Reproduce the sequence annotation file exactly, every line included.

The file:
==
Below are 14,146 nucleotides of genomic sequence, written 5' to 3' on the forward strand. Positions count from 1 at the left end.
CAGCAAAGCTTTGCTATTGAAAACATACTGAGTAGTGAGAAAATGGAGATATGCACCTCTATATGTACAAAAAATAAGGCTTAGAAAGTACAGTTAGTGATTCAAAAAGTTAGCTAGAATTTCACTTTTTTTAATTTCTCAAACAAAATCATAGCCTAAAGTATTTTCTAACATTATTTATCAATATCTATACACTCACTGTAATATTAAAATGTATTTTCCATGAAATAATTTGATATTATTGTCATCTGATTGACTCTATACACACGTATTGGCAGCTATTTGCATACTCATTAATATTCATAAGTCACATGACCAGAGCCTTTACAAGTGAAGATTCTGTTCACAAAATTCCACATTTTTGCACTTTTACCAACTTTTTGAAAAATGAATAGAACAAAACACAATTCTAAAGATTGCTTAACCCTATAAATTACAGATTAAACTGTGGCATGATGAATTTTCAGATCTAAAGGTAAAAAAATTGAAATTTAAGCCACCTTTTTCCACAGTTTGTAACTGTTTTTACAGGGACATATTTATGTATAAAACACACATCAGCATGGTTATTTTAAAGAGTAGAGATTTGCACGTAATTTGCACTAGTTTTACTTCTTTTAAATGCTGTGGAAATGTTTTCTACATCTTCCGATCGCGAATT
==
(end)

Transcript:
Below are 14,146 nucleotides of genomic sequence, written 5' to 3' on the forward strand. Positions count from 1 at the left end.
CAGCAAAGCTTTGCTATTGAAAACATACTGAGTAGTGAGAAAATGGAGATATGCACCTCTATATGTACAAAAAATAAGGCTTAGAAAGTACAGTTAGTGATTCAAAAAGTTAGCTAGAATTTCACTTTTTTTAATTTCTCAAACAAAATCATAGCCTAAAGTATTTTCTAACATTATTTATCAATATCTATACACTCACTGTAATATTAAAATGTATTTTCCATGAAATAATTTGATATTATTGTCATCTGATTGACTCTATACACACGTATTGGCAGCTATTTGCATACTCATTAATATTCATAAGTCACATGACCAGAGCCTTTACAAGTGAAGATTCTGTTCACAAAATTCCACATTTTTGCACTTTTACCAACTTTTTGAAAAATGAATAGAACAAAACACAATTCTAAAGATTGCTTAACCCTATAAATTACAGATTAAACTGTGGCATGATGAATTTTCAGATCTAAAGGTAAAAAAATTGAAATTTAAGCCACCTTTTTCCACAGTTTGTAACTGTTTTTACAGGGACATATTTATGTATAAAACACACATCAGCATGGTTATTTTAAAGAGTAGAGATTTGCACGTAATTTGCACTAGTTTTACTTCTTTTAAATGCTGTGGAAATGTTTTCTACATCTTCCGATCGCGAATT